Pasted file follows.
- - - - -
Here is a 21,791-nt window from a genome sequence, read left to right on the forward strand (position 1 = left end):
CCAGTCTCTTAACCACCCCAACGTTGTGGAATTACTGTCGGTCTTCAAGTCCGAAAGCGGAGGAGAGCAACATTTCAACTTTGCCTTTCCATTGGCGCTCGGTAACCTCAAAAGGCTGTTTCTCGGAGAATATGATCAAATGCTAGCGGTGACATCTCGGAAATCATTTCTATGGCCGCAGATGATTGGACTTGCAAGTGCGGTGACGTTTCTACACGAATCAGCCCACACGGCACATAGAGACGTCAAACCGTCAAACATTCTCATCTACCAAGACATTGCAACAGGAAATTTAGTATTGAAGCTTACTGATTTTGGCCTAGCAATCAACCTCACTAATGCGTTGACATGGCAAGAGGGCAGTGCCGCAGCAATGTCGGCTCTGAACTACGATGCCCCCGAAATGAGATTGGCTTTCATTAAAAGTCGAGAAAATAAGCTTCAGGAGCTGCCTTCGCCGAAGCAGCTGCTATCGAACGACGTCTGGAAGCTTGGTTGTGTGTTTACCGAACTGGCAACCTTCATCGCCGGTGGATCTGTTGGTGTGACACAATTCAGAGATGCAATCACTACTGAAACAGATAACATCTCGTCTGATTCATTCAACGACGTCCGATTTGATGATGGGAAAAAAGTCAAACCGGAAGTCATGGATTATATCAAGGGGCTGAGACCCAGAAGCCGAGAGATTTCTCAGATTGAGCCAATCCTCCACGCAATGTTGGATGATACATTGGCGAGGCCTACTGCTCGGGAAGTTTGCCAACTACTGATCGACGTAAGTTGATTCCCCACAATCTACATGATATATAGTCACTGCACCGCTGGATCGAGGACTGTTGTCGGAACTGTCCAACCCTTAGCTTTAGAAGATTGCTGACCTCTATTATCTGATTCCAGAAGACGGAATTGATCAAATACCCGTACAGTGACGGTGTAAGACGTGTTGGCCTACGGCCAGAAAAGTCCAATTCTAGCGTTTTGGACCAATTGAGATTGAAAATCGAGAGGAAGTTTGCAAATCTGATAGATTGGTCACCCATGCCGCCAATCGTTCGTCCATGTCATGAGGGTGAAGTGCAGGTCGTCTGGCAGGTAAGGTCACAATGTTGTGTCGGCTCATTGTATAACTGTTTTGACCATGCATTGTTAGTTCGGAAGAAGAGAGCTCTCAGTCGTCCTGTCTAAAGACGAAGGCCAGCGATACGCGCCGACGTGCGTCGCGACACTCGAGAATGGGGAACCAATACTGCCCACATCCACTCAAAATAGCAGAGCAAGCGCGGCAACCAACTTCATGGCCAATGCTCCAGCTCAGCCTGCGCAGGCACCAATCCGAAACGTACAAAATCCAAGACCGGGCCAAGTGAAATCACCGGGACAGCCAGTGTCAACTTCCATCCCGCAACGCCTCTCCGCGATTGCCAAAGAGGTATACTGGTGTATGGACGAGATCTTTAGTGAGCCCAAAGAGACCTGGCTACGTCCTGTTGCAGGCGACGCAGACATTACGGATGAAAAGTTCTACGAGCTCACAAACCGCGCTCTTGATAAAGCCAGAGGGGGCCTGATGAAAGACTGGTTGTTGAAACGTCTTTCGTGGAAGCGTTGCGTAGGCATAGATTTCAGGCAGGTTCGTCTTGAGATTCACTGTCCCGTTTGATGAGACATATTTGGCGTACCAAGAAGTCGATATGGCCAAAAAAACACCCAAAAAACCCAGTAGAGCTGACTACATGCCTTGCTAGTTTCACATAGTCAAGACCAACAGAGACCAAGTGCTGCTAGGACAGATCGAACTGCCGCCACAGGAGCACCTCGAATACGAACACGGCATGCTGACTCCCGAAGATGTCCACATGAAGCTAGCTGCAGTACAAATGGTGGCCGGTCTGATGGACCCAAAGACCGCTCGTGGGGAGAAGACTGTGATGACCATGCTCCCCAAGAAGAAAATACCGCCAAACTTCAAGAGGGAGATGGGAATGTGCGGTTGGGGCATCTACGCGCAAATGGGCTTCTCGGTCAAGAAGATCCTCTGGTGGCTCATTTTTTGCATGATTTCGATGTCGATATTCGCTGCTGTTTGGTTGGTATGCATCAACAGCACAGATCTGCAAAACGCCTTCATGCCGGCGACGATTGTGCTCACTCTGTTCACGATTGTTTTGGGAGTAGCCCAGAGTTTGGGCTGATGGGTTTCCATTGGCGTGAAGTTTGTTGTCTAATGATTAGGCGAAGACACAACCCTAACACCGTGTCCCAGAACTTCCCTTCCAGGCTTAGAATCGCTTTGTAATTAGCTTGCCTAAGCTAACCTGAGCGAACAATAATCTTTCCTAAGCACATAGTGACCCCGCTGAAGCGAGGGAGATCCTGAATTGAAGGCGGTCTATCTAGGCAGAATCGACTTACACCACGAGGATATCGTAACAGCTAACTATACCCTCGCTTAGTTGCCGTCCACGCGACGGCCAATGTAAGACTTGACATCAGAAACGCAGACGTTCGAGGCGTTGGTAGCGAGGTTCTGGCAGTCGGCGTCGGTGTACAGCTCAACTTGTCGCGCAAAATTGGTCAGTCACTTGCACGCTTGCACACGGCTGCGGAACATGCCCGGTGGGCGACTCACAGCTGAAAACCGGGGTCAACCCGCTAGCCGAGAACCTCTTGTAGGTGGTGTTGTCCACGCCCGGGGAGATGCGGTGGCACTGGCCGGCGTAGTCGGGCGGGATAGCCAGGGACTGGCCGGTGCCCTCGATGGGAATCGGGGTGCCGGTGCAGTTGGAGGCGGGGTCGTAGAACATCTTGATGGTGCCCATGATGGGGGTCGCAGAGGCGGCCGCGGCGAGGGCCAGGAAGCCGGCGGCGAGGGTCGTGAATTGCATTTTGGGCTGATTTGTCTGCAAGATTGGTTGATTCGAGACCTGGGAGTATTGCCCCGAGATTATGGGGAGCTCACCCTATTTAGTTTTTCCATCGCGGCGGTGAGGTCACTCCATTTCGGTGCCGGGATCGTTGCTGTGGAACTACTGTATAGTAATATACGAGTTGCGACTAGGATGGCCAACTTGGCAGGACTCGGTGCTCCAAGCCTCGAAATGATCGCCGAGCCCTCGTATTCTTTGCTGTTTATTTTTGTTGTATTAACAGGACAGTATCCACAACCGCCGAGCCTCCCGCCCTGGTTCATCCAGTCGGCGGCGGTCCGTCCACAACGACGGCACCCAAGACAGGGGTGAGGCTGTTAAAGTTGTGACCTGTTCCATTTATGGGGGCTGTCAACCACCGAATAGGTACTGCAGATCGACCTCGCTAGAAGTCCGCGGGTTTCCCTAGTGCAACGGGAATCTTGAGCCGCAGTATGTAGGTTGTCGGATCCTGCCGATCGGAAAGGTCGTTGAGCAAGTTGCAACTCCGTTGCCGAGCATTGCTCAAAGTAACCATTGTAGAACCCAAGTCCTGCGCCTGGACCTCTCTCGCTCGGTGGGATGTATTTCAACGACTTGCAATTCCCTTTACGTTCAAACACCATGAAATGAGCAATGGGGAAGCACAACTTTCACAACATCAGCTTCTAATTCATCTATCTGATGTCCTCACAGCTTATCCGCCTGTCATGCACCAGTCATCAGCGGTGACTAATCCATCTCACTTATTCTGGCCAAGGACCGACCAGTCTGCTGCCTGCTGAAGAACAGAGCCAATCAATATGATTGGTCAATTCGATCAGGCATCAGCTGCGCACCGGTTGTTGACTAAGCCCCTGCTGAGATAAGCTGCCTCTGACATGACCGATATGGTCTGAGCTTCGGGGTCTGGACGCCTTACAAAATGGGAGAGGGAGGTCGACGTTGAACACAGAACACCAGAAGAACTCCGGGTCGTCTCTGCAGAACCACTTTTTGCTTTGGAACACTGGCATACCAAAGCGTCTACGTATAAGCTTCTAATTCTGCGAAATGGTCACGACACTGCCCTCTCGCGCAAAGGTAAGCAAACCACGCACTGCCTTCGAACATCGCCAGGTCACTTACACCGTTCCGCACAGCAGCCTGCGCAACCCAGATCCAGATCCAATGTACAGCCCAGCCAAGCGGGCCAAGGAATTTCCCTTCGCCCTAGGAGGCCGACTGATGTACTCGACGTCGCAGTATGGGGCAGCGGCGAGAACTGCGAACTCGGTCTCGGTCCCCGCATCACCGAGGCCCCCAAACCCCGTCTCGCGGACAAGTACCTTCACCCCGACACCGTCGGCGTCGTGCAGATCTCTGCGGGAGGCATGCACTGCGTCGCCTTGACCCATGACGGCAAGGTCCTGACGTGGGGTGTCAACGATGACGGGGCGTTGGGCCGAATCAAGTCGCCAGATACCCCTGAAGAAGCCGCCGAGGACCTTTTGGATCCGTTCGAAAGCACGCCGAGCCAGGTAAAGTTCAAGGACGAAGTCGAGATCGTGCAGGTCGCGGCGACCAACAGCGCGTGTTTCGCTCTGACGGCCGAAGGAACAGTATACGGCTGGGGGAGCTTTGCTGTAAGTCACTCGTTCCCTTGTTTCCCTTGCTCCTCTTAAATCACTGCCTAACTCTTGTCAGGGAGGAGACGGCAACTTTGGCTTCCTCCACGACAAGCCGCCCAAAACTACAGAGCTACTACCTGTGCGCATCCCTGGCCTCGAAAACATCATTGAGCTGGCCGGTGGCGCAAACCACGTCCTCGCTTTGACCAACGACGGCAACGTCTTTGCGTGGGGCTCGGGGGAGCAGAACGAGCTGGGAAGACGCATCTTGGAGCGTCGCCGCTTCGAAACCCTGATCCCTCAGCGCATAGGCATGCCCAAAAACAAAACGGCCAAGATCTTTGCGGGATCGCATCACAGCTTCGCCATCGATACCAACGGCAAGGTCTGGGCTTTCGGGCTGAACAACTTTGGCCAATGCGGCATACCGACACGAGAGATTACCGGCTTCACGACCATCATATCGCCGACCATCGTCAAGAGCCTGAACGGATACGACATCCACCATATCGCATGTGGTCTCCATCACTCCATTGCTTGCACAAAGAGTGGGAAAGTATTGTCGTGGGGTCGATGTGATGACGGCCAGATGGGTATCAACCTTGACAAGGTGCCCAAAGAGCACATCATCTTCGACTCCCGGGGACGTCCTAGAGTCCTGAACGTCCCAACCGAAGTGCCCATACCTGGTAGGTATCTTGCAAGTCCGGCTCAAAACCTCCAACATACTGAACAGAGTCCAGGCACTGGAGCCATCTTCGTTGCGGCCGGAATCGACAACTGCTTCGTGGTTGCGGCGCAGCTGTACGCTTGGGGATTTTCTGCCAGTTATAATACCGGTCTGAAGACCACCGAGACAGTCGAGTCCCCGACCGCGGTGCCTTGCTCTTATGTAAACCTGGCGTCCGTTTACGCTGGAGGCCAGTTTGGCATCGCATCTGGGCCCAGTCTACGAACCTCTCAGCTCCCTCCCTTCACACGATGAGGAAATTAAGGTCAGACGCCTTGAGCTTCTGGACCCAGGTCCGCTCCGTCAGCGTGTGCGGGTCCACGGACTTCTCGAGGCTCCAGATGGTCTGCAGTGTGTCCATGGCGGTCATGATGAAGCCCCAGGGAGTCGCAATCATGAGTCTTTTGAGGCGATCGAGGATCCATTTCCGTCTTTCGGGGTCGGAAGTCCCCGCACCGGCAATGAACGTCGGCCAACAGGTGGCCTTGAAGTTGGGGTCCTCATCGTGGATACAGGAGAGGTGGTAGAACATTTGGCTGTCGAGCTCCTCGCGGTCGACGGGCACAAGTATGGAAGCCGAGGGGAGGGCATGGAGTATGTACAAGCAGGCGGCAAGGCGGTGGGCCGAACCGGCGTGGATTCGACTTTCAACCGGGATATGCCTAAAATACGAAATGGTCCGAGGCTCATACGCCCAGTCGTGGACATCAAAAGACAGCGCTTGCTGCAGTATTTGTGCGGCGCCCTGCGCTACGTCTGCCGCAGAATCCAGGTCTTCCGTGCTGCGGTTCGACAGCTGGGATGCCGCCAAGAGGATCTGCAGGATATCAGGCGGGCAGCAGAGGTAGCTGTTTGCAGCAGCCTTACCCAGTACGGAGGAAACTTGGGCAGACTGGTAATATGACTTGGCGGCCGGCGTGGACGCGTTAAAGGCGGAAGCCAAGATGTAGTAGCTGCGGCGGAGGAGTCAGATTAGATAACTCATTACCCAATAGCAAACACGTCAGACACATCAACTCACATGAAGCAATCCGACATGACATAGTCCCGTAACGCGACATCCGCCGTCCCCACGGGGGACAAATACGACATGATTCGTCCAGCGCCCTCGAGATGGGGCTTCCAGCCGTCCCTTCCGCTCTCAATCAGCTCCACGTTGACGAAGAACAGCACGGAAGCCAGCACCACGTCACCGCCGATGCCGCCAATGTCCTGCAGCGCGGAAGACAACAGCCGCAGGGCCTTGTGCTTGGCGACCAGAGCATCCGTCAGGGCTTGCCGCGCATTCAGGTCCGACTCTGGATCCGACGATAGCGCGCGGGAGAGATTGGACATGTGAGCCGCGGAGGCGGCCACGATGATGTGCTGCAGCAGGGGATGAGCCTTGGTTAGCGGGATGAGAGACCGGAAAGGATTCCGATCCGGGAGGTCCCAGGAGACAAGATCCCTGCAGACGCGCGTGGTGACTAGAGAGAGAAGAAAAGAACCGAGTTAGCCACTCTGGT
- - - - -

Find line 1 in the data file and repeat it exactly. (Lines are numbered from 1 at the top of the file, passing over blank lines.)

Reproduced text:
Here is a 21,791-nt window from a genome sequence, read left to right on the forward strand (position 1 = left end):